Your signature or endorsement on the back of a check authorizes the bank to give you the amount of money it's written for, either in cash or as a deposit to your bank account. Depositing it will require an additional step to create its own type of endorsement, but it's just a matter of a few words. The bank will credit your account balance by the amount of the check, assuming that the check writer has sufficient funds in their account to cover it and the check is honored.
How to Endorse a Check for Deposit Only
- Specify the account and add the correct phrase. Your first step is to make it clear that you want the proceeds from the check to go to your checking account or savings account. Write "For deposit only to Account #123456789" at the top of the endorsement area on the back of the check. You don't have to write your account number if you don't want to, particularly if your checkbook provides blank deposit slips that bear your account number. You can submit one of them with the check to be deposited. Many banks and credit unions require that you add an extra word if you're using a mobile banking app. The Educational Employees Credit Union requires that you write "For mobile deposit only." Online banking doesn't usually require a similar notation.
- Endorse the check. Next, endorse the check by signing your name below the for-deposit-only notation. Always make sure that your name is spelled correctly on the front of the check. This rule applies whether you want to deposit checks or cash checks. The name entered on the payee line of the check governs the process of endorsing it. Huntington National Bank indicates that you should first sign your name the way it appears on the front of the check, right beneath your "deposit only" directive, then sign your name again with its correct spelling right beneath this.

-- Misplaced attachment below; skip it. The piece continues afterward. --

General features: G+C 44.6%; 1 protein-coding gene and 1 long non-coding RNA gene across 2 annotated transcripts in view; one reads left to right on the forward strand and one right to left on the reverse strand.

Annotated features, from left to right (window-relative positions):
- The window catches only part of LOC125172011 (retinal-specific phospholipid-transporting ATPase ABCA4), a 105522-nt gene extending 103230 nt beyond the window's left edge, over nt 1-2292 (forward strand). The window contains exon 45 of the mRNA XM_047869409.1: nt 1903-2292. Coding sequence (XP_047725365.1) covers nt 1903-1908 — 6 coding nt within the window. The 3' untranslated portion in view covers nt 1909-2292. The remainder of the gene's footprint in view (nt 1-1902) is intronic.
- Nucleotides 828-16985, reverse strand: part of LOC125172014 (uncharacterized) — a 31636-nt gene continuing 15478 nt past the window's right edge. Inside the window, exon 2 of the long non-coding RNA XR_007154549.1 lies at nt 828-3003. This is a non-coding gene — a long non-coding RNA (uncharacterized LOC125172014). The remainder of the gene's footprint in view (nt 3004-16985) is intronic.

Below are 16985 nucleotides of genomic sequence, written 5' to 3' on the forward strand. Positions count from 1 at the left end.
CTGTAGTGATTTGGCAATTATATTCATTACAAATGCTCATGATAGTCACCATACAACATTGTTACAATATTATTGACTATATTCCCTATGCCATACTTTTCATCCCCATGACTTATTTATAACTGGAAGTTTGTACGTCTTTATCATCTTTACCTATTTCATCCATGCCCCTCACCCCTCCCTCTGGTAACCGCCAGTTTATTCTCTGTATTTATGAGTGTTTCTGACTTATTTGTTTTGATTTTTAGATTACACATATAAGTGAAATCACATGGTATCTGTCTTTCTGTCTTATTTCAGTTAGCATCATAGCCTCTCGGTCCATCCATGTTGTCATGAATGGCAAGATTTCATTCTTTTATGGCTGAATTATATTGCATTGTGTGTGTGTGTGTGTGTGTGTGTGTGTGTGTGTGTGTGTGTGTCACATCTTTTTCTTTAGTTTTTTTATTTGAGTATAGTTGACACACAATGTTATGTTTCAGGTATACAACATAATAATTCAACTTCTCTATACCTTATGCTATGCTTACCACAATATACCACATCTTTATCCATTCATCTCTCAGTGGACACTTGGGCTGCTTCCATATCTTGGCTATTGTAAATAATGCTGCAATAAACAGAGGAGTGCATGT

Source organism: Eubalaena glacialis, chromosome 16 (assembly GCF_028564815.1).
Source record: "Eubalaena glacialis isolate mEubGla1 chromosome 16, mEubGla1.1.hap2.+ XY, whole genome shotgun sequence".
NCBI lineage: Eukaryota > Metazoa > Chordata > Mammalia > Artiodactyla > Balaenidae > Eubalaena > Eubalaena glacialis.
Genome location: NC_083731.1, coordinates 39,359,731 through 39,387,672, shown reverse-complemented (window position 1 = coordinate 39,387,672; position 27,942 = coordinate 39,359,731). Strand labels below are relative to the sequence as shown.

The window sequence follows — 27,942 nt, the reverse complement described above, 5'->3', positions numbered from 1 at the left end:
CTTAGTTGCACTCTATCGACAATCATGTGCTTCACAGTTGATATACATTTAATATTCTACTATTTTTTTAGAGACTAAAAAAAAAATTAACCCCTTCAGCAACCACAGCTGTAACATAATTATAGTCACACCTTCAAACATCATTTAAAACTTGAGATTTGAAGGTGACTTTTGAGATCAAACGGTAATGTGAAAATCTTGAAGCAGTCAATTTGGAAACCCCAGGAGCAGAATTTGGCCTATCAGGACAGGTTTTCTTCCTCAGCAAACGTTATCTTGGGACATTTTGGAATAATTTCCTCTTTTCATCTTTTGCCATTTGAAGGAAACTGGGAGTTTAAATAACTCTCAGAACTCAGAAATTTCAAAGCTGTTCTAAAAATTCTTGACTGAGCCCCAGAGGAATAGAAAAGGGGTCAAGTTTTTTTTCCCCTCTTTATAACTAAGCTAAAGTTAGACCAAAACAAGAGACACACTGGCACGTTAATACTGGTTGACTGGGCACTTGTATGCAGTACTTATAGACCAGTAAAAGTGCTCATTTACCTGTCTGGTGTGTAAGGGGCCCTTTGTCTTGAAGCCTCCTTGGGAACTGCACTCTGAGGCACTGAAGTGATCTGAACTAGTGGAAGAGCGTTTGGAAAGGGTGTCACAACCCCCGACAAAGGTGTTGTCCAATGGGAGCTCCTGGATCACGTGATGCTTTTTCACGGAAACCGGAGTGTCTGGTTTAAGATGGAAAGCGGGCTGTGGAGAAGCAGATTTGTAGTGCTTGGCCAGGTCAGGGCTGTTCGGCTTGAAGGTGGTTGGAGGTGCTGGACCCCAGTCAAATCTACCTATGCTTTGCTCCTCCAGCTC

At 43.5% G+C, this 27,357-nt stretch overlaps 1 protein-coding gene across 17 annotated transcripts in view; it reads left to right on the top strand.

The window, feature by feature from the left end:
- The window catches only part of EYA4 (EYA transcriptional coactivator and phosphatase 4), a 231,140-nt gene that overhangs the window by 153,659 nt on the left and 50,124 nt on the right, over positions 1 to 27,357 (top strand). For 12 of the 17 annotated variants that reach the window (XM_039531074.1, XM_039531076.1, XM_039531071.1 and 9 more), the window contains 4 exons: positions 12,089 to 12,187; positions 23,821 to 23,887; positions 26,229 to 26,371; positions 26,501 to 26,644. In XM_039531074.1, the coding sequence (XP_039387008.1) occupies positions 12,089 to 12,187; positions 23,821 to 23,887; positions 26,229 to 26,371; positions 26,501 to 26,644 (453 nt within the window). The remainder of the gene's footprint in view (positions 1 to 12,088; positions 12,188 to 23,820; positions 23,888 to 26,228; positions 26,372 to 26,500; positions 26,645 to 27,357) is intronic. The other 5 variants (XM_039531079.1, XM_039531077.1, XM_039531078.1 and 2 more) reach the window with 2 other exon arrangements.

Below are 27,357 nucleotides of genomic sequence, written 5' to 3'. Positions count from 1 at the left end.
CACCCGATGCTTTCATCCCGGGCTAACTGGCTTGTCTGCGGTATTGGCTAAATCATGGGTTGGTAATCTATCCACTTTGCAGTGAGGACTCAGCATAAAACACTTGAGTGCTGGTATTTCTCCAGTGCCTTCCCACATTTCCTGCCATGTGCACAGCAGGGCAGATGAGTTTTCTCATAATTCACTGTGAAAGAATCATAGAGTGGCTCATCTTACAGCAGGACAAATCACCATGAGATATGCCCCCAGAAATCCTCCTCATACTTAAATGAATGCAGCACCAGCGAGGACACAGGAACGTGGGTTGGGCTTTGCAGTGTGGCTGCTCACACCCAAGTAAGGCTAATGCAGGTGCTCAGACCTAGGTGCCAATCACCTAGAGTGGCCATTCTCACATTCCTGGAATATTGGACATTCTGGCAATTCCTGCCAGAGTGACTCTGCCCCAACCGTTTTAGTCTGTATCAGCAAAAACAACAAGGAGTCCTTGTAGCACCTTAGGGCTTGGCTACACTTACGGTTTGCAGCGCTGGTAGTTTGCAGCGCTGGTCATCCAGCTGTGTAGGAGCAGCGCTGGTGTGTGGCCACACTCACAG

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Why Would You Write “For Deposit Only” on a Check?
The Consumer Financial Protection Bureau advises that a check can't be presented to a financial institution in exchange for cash after you've written "for deposit only" in the endorsement area. You might enter these words as a safeguard in case the check is lost, stolen or misplaced after you've endorsed it but you haven't yet taken it to the bank or made an online or mobile deposit.
Secure and Restricted Endorsement Explained
"For deposit only" is referred to as a "restricted endorsement" because of the protection these three words provide. It's a "blank endorsement" if you don't add them, simply signing your name to the back of the check as the endorsement instead, according to the Credit Union National Association. Anyone can technically present the check for payment if that's all you've done. An endorsed check with no other directive is effectively the same as cash.
Writing "for deposit only" plus your checking account number restricts the check from being deposited to any bank account other than the one you've cited.
Frequently Asked Check Questions
Some FAQs about signing and depositing checks include:
What Is the Endorsement Area of a Check?
Some checks provide a line or series of lines on the back. They should appear at the left side when you turn the check over, not at the top where the issuer's name, address and check number appear on the front side.
You might also see a printed warning not to write or sign anything beneath the bottom line, according to MyCreditUnion.gov.
The EECU indicates that some checks also provide a box here that you can check if you want to make a mobile deposit, but you should also write "for mobile deposit only" as well.
What Is the Safest Way to Deposit a Check?
The EECU warns that you should take the precaution of waiting to sign your name to the check until you're at the bank or ready to make your mobile deposit. The restrictive endorsement of "for deposit only" notation will prevent it from being exchanged for cash, but you still want to be sure that the money goes into your bank account, not someone else's.
Check fraud is an ongoing problem, and nothing prevents a thief from crossing out your bank account number if you've included one and entering their own, although this would almost certainly raise a bank teller's eyebrows and create questions.
- Consumer Financial Protection Bureau: What Does It Mean for a Check To Be Endorsed ‘For Deposit Only’?
- Huntington National Bank: How To Endorse a Check: What It Means To Endorse a Check
- MyCreditUnion.gov: Understanding a Check
- Educational Employees Credit Union: How to Endorse a Check for Mobile Deposit – New Rules
- Credit Union National Association: Check Endorsement Training Guide
- Educational Employees Credit Union: Protect Yourself From Fraud When Endorsing a Check